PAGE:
Predictive coding provides a computational paradigm for modeling perceptual processing as the construction of representations accounting for causes of sensory inputs. Here, we developed a scalable, deep network architecture for predictive coding that is trained using a gated Hebbian learning rule and mimics the feedforward and feedback connectivity of the cortex. After training on image datasets, the models formed latent representations in higher areas that allowed reconstruction of the original images. We analyzed low- and high-level properties such as orientation selectivity, object selectivity and sparseness of neuronal populations in the model. As reported experimentally, image selectivity increased systematically across ascending areas in the model hierarchy. Depending on the strength of regularization factors, sparseness also increased from lower to higher areas. The results suggest a rationale as to why experimental results on sparseness across the cortical hierarchy have been inconsistent. Finally, representations for different object classes became more distinguishable from lower to higher areas. Thus, deep neural networks trained using a gated Hebbian formulation of predictive coding can reproduce several properties associated with neuronal responses along the visual cortical hierarchy.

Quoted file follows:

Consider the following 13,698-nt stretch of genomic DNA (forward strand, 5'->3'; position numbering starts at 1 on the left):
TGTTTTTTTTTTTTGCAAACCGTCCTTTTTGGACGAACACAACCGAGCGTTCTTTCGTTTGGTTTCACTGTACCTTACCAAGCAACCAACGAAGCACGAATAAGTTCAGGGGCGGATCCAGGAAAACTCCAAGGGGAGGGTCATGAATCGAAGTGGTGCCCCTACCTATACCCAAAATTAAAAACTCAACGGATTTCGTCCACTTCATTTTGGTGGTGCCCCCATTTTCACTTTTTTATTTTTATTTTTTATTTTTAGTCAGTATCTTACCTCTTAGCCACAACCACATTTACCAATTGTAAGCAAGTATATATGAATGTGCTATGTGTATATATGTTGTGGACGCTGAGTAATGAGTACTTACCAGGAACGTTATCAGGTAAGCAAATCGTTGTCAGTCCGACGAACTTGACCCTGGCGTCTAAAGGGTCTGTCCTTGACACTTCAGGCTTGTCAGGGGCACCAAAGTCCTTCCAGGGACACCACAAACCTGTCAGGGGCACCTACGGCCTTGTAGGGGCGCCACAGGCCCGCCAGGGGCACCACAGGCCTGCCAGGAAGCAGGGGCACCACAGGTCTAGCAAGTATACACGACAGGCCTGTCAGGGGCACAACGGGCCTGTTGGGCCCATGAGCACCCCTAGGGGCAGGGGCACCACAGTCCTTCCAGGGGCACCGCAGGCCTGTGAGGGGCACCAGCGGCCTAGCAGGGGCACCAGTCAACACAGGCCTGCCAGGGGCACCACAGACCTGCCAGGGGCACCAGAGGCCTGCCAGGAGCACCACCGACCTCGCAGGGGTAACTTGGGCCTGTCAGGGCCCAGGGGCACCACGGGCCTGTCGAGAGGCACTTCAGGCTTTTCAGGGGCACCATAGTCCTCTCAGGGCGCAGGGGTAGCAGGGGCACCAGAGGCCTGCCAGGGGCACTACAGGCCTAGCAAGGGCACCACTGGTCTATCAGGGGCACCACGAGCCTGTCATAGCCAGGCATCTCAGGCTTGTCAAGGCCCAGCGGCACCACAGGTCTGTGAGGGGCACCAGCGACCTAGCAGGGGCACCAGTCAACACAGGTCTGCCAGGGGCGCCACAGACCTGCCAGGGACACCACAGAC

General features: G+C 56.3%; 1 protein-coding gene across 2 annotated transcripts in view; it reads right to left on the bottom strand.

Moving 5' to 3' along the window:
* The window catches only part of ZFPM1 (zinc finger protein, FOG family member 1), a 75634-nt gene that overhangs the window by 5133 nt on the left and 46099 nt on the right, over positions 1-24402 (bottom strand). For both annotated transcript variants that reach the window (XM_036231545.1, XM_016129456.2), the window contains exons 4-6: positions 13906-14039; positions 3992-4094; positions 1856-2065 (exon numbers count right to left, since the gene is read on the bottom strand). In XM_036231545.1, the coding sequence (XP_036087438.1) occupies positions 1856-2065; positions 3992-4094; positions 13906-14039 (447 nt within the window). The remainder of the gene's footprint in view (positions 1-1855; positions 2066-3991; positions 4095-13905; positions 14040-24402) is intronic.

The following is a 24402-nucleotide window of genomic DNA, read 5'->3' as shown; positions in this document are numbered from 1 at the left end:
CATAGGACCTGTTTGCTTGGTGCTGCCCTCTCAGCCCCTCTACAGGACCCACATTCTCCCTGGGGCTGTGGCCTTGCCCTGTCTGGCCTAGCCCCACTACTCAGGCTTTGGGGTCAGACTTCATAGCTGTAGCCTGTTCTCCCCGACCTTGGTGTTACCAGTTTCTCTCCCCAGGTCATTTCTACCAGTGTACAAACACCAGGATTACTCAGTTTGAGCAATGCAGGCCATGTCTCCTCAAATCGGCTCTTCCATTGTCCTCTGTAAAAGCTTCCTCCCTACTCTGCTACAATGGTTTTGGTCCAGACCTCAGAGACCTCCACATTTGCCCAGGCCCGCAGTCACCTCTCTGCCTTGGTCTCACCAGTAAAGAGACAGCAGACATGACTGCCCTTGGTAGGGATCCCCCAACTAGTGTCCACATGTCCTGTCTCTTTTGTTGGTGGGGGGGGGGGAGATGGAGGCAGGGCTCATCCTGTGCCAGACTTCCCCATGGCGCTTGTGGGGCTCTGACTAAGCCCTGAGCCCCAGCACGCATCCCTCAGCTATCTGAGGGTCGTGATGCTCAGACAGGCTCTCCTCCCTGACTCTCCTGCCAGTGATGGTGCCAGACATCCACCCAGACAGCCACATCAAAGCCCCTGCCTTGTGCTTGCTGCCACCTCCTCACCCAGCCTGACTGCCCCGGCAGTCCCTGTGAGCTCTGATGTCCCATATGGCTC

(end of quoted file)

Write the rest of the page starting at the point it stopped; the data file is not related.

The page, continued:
Bibliographical noteFunding Information:
This work was supported by the European Union’s Horizon 2020 Framework Program for Research and Innovation under the Specific Grant Agreements No. 785907 (Human Brain Project SGA2) and No. 945539 (Human Brain Project SGA3 both to CP).
© Copyright © 2021 Dora, Bohte and Pennartz.
- visual processing
- predictive coding
- deep biologically plausible learning
- sensory neocortex
- representation learning